Barkhausen Effect

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Barkhausen effect

An effect, due to discontinuities in size or orientation of magnetic domains as a body of ferromagnetic material is magnetized, whereby the magnetization proceeds in a series of minute jumps. See Ferromagnetism, Magnetization

Ferromagnetic materials are characterized by the presence of microscopic domains of some 1012 to 1015 atoms within which the magnetic moments of the spinning electrons are all parallel. In an unmagnetized specimen, there is random orientation of the various domains. When a magnetic field is applied to the specimen, the domains turn into an orientation parallel to the field, or if parallel to the field, the domains increase in size. During the steep part of the magnetization curve, whole domains suddenly change in size or orientation, giving a discontinuous increase in magnetization. If the specimen being magnetized is within a coil connected to an amplifier and loudspeaker, the sudden changes give rise to a series of clicks or, when there is a rapid change, a hissing sound. This is called the Barkhausen effect; it is an important piece of evidence in support of a domain theory of magnetism.

Barkhausen Effect

 

the stepped variation of the magnetization of ferromagnetic substances upon continuous variation of external conditions—for example, a magnetic field. The effect was first observed in 1919 by the German physicist H. Barkhausen. Upon the slow magnetization of a ferromagnetic sample inside a telephone that is connected to a measuring coil put on the sample, noise and isolated clicks are heard. They are caused by current pulses that are induced in the coil by the stepped variation of the magnetization I of the sample. The Barkhausen effect appears particularly clearly in high-permeability materials on steep regions of the magnetization curve, where the magnetic structure is altered by means of processes of displacement of domain boundaries. The causes of the Barkhausen effect are heterogeneities of various kinds in the ferromagnet (foreign insertions, dislocations, residual mechanical stresses, and so on) that hinder the rearrangement of the magnetic structure. When the boundary of a domain that is shifting because of an increase in the field H encounters an obstacle (for example, an insertion), it stops and remains immobile during further increase in field strength. For certain field-strength values, the boundary overcomes the obstacle and begins to move even when there is no increase in field strength. Because of such delays, the magnetization curve of the ferromagnet is stepped (see Figure 1).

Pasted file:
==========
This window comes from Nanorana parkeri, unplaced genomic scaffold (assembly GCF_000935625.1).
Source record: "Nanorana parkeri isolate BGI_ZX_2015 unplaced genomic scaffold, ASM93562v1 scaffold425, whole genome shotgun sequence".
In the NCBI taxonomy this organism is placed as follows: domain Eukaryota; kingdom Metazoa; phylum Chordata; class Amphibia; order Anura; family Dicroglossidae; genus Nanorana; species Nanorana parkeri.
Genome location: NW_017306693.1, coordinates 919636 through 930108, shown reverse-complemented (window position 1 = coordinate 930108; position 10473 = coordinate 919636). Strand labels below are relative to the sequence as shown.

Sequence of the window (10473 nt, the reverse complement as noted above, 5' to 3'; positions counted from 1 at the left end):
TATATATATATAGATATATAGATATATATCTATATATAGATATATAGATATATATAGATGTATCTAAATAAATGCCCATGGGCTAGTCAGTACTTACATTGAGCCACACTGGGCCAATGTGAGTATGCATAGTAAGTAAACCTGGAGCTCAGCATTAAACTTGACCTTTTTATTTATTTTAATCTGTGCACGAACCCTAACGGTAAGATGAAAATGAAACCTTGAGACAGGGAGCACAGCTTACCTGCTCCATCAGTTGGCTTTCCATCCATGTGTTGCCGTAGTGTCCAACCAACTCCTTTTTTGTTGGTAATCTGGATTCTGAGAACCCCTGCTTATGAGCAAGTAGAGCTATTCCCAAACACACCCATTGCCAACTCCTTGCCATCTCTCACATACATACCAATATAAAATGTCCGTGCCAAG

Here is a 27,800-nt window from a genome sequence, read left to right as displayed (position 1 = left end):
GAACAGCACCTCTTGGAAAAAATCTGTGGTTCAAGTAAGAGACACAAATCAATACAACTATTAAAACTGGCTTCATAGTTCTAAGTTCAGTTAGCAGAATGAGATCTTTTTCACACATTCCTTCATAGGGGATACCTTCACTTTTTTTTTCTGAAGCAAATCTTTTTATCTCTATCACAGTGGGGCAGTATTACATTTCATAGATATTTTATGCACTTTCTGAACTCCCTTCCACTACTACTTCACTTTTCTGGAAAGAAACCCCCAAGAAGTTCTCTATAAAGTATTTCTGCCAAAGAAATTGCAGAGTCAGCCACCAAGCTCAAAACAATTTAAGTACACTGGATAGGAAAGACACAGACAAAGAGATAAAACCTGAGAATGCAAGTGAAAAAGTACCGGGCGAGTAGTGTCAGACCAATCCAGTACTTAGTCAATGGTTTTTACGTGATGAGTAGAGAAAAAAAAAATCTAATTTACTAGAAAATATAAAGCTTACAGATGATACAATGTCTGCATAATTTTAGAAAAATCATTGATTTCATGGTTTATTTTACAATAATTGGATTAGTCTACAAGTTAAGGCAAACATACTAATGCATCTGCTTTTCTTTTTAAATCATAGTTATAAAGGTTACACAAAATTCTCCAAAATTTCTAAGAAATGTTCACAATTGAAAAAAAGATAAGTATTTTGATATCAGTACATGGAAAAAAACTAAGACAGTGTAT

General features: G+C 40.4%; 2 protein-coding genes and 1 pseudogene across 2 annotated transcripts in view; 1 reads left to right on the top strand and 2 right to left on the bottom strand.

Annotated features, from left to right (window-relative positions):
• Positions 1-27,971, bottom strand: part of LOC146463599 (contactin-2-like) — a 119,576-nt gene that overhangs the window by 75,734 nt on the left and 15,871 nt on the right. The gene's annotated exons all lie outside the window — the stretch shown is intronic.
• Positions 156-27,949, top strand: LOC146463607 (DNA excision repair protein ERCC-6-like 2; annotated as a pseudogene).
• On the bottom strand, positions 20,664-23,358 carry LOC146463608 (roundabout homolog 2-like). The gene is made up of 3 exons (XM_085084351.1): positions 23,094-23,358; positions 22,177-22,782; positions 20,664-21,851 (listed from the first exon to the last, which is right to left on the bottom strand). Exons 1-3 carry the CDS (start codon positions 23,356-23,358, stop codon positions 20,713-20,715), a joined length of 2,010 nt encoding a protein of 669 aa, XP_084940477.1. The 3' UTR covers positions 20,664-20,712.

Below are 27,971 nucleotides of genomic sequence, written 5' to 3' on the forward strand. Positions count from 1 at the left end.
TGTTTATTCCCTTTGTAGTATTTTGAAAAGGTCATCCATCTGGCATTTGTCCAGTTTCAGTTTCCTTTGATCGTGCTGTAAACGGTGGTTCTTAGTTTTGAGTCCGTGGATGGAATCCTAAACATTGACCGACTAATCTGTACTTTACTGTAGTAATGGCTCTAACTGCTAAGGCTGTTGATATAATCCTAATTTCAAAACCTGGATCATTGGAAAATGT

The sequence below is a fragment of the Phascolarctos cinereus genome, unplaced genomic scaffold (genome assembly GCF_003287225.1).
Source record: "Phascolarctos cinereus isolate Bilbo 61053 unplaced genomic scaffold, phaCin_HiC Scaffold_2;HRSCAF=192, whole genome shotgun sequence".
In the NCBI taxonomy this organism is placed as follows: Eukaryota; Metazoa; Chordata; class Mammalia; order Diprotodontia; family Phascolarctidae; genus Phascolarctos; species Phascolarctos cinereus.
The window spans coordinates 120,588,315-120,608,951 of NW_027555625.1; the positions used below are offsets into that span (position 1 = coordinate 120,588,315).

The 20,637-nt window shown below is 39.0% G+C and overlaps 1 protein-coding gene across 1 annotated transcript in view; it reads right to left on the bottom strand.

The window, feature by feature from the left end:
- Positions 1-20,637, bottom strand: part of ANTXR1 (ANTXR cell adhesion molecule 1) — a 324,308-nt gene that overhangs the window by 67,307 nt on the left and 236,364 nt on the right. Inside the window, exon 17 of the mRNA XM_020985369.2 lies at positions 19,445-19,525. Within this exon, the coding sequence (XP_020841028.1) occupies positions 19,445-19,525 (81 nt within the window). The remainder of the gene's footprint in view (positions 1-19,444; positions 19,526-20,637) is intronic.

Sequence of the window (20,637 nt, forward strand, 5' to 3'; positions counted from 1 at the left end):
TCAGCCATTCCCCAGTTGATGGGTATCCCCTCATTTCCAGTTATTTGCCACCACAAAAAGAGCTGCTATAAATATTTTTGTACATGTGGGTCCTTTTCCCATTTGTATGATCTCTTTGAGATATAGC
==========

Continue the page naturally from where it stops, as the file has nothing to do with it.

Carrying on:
Figure 1. The magnetization curve of a ferromagnetic sample is stepped; each step corresponds to a change in the intensity of magnetization of a small volume of the sample (an individual domain or group of domains). I is the intensity of magnetization of the sample, and H is the magnetic field strength.

The stepped variation of magnetization can be produced not only by a field but also by other external influences (for example, by the smooth variation of compressive stresses or temperature), under which a change in the domain structure of the sample takes place.

The Barkhausen effect serves as one of the direct demonstrations of the domain structure of ferromagnets. The effect plays a large role in the elucidation of the processes of magnetization of ferromagnets, since it can be used to determine the volume of an individual domain. For the majority of ferromagnets this volume is approximately 10–6–10–9 cm3.

REFERENCES

Barkhausen, H. “Zwei mit Hilfe der neuen Verstärker entdeckte Erscheinungen.” Physische Zeitschrift, 1919, year 20, no. 17.
Bozorth, R. Ferromagnetizm. Moscow, 1956. Page 420. (Translated from English.)

R. Z. LEVITIN

Barkhausen effect

[′bärk‚hau̇z·ən i′fekt]
(electromagnetism)
The succession of abrupt changes in magnetization occurring when the magnetizing force acting on a piece of iron or other magnetic material is varied.